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I recently watched a video presentation by Kain Ramsay, teacher of applied psychology, on the topic of perceptual variances in the context of cognitive behavioural therapy. He started the presentation with a demonstration. He showed how the number “8” could be interpreted or perceived differently by multiple persons. He demonstrated that the image could be viewed by some as exactly what it is, the number 8. Others may interpret it as the infinity sign; to others it may just look like a pretzel; while to another person, it may be the symbol for DNA. The point he was making was that multiple persons can look at the same image and have varying perceptions and interpretations. The question is, who is wrong and who is right? This is perhaps the root of most conflicts from time immemorial and the modern-day workplace is no exception. In the context of workplace investigators, it raises the question – how does the concept of perceptual variance impact the making of factual findings and the assessment of credibility in workplace investigations? Should it have any impact at all?
Our job, as investigators, is usually to make findings as to whether, on a balance of probabilities, what is alleged to have occurred likely occurred or not. In conducting that assessment, we often listen to different persons give their perspective on the same event or occurrence and, in our experience, a complainant and a respondent (and even witnesses), very rarely have the same interpretation. What we find is that they can, at times, agree on the facts but they disagree on how those facts should be perceived or interpreted. For example, the parties agree that the respondent said, “I need this done by 2pm.” However, the complainant says that the respondent was demeaning while the respondent maintains that they were merely communicating the urgency of the matter in their capacity as a manager. As an investigator, what do you do with that kind of information? Sometimes the conflicting evidence can be resolved with witness evidence or an assessment of credibility. However, the resolution of the issue is not always that straightforward or simple.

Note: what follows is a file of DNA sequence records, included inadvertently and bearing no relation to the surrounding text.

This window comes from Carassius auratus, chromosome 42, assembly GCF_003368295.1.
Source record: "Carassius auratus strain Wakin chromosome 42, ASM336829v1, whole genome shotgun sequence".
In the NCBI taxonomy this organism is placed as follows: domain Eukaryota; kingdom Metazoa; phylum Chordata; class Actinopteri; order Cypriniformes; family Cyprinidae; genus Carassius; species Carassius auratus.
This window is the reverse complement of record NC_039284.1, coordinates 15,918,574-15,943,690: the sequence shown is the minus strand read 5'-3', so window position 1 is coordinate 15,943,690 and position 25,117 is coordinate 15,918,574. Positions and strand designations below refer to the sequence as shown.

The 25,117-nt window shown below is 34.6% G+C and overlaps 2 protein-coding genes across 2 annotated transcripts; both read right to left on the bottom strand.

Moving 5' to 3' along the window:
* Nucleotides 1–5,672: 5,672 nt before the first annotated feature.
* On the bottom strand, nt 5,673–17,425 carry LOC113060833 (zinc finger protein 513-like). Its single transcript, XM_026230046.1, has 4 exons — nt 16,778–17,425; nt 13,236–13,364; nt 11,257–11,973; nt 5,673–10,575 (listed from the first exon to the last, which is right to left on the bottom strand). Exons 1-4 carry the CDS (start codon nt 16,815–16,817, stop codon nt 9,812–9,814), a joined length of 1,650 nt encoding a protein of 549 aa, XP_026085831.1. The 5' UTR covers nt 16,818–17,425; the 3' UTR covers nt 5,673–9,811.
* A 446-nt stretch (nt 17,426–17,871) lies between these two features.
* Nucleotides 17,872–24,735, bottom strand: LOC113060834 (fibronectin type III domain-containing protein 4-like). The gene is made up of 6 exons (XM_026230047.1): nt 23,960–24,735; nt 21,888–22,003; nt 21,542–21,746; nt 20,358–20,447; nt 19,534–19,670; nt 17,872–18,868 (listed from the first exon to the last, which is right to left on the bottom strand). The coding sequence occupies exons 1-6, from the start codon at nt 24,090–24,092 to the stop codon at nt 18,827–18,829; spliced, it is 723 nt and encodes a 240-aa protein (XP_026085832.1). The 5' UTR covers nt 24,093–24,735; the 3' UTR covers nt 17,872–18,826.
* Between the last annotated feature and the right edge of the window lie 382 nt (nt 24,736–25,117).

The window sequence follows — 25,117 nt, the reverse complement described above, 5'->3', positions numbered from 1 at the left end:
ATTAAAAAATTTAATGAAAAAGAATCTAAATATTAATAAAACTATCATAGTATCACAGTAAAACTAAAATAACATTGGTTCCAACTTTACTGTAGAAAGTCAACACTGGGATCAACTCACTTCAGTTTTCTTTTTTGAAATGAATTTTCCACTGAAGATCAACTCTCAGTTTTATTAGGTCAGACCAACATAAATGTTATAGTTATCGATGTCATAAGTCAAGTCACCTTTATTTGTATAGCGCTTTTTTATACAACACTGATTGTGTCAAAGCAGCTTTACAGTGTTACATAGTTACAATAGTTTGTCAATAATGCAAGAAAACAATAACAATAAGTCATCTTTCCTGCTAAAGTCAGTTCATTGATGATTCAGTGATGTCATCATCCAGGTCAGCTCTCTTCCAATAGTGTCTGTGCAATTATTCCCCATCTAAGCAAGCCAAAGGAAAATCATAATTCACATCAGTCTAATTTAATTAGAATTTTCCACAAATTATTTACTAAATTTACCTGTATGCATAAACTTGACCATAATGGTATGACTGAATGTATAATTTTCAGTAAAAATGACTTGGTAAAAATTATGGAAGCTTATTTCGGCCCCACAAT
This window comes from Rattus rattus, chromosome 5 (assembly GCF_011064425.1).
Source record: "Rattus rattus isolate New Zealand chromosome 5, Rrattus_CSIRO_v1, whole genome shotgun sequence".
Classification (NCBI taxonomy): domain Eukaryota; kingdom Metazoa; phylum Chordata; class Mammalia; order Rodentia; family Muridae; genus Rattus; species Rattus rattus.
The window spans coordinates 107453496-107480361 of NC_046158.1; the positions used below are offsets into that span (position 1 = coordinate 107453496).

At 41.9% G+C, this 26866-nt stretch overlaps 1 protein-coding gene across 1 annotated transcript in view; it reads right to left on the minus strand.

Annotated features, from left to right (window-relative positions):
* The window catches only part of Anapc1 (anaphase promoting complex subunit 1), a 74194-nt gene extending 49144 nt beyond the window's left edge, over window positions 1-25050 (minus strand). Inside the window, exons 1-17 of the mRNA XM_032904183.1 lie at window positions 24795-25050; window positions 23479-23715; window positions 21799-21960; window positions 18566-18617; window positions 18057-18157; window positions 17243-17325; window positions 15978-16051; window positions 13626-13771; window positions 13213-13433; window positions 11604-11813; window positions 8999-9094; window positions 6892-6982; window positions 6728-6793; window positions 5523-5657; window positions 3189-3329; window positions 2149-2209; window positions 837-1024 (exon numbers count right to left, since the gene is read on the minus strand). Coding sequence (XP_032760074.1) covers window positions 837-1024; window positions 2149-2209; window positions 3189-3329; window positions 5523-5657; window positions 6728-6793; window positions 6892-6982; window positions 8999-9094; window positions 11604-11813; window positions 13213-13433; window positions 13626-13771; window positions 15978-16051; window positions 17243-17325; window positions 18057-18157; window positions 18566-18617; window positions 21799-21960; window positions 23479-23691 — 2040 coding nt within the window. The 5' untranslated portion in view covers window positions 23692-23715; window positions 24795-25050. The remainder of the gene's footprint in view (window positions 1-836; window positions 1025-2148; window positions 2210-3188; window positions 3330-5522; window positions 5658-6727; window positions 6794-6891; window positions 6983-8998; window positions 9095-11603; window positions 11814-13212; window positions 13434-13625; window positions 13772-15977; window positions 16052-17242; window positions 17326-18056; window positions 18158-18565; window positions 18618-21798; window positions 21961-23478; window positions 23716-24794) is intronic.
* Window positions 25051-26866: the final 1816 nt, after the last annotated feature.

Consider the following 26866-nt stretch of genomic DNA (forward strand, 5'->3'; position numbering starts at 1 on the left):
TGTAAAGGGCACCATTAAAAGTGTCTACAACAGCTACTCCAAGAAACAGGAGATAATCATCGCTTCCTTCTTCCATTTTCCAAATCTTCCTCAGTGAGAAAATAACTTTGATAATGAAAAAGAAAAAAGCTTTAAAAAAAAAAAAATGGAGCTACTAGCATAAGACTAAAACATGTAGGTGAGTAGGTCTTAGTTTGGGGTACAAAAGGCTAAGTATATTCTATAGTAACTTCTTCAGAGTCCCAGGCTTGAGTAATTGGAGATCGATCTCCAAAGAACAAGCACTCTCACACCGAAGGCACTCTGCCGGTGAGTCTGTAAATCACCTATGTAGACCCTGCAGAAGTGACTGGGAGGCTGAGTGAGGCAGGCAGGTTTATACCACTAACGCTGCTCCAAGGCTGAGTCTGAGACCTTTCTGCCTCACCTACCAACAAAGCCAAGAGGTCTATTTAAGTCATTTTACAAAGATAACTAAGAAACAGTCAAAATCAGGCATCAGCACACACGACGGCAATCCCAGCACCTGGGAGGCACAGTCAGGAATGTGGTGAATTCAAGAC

In order to be effective, we have to be mindful of the possibility that neither of the parties are necessarily being dishonest, but perhaps may be genuinely describing their perception of the events (for example that the conduct complained of is demeaning or not demeaning). A further consideration is the fact that a party’s subjective description of an occurrence is sometimes indicative of their emotional response to that occurrence, which may be influenced by any number of factors such as their culture, experiences and even their mental health. All of that being said, you still have to make a factual finding. This can be difficult in any case but approaching an investigation with this kind of mindfulness will likely allow for a more fair, thorough and objective investigation.
Unfortunately, there is no magic formula or investigation rule that can be applied to every investigation in which you face this challenge. The approach taken in each case is informed by what you may be investigating in that particular case and the information that is available to you. What I can say is that the aim is generally to look beyond a person’s subjective description and focus on the facts. The “who, what, why, where, when” questions are always pertinent because they address the facts as opposed to the perception or feelings. For example, you may want to ask why the conduct was viewed as demeaning; inquire as to what the person would have been doing at the time that the comment was made; was anything else happening at that time etc. – get the specifics.
Investigations are very rarely straightforward, and we cannot afford to approach them with blindfolds. We ought to be mindful of perceptual variances and consider in each case how any conflict caused by those variances can be objectively resolved in each investigation.
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